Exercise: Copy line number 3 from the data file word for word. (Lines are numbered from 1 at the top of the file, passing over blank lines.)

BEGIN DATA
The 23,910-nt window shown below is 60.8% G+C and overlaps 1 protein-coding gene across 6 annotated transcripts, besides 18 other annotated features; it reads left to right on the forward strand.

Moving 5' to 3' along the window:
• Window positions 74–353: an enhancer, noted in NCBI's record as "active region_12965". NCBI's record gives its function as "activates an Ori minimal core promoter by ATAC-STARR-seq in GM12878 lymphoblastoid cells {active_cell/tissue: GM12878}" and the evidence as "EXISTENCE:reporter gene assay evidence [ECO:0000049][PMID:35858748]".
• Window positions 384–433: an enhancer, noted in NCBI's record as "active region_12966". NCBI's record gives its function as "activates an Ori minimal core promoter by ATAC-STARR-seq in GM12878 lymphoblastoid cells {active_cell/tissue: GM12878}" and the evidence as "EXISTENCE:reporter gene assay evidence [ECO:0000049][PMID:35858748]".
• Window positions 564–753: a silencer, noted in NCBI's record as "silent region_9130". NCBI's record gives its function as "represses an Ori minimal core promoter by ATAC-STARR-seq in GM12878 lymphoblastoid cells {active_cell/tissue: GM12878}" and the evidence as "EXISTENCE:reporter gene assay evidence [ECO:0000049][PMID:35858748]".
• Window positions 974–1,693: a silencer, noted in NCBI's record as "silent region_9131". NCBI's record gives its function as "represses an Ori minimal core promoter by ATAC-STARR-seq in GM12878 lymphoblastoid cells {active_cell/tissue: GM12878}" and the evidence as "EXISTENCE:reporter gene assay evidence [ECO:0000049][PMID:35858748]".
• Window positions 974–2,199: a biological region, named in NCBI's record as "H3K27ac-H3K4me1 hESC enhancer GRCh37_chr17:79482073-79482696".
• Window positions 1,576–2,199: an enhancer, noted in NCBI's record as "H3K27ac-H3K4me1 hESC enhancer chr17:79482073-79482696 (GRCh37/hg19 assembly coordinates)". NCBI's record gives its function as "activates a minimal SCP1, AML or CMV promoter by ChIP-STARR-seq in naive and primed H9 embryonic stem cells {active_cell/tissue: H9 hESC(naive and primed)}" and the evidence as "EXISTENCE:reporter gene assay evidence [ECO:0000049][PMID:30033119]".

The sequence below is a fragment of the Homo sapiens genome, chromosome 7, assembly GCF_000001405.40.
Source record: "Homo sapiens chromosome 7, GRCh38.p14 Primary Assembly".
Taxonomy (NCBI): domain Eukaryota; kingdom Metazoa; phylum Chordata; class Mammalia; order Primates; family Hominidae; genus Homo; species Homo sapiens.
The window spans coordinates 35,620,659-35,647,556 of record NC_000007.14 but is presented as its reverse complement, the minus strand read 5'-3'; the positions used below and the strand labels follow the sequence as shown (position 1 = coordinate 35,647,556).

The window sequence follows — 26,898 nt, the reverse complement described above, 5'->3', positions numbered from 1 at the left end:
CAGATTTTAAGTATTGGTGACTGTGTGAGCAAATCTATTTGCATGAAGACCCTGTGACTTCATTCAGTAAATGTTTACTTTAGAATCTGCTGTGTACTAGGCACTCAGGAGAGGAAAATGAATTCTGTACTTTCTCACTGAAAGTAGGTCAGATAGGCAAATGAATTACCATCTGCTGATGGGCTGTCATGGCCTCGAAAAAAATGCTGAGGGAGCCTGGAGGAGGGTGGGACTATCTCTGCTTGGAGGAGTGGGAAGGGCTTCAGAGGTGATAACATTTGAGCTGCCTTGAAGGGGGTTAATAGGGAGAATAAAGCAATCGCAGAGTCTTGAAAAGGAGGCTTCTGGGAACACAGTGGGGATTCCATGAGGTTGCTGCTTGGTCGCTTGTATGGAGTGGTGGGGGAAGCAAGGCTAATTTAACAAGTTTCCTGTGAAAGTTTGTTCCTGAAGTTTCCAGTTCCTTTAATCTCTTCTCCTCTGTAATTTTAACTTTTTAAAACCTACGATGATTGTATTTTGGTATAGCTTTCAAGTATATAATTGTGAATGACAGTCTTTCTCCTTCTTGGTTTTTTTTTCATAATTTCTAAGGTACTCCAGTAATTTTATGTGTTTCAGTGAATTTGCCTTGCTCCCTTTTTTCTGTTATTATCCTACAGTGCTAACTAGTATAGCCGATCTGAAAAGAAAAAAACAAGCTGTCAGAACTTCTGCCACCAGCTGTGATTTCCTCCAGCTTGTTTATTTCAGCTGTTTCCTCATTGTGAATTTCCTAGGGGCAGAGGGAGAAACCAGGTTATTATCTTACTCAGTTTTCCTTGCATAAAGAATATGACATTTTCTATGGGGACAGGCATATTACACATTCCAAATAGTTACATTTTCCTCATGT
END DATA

• Window positions 74–353: an enhancer, noted in NCBI's record as "active region_12965". NCBI's record gives its function as "activates an Ori minimal core promoter by ATAC-STARR-seq in GM12878 lymphoblastoid cells {active_cell/tissue: GM12878}" and the evidence as "EXISTENCE:reporter gene assay evidence [ECO:0000049][PMID:35858748]".